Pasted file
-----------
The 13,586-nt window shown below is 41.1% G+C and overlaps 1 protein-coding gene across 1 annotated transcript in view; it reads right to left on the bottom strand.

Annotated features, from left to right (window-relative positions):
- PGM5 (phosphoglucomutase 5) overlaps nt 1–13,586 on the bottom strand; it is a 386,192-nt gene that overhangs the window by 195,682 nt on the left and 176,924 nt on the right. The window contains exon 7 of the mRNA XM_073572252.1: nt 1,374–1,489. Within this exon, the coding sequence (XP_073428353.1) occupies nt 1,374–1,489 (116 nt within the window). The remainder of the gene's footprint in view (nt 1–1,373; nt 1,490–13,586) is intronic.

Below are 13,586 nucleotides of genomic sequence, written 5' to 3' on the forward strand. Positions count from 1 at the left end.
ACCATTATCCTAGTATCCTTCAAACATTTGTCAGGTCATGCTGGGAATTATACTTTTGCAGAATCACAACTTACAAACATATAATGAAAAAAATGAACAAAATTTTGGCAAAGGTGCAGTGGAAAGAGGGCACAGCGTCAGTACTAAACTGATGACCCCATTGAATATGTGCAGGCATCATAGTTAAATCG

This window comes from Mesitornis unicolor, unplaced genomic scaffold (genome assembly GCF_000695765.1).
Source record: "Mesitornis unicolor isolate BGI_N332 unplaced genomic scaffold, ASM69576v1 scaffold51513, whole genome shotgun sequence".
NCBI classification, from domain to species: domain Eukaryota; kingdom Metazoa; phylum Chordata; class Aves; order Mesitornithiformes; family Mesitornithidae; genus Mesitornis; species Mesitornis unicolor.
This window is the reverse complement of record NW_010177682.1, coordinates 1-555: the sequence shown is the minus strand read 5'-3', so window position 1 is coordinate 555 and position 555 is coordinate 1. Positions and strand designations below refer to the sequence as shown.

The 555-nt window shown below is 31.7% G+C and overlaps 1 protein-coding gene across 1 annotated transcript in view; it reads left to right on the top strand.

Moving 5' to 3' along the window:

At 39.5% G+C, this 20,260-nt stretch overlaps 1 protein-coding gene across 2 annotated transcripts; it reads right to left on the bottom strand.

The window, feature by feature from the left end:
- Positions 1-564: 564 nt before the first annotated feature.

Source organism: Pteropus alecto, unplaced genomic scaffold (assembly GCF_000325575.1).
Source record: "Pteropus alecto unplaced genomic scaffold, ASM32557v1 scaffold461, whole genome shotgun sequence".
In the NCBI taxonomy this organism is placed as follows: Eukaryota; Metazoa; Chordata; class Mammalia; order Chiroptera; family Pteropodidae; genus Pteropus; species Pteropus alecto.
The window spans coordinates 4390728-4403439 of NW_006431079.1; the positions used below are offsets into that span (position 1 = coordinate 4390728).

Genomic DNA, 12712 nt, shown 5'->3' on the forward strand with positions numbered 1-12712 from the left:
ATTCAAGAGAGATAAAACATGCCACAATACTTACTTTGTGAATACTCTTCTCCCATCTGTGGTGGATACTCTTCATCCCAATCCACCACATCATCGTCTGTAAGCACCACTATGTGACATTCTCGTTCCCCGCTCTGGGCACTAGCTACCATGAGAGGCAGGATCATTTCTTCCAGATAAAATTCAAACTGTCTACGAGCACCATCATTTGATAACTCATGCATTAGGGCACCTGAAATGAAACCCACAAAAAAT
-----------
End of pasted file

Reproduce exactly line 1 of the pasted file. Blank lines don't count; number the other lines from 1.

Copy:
The 13,586-nt window shown below is 41.1% G+C and overlaps 1 protein-coding gene across 1 annotated transcript in view; it reads right to left on the bottom strand.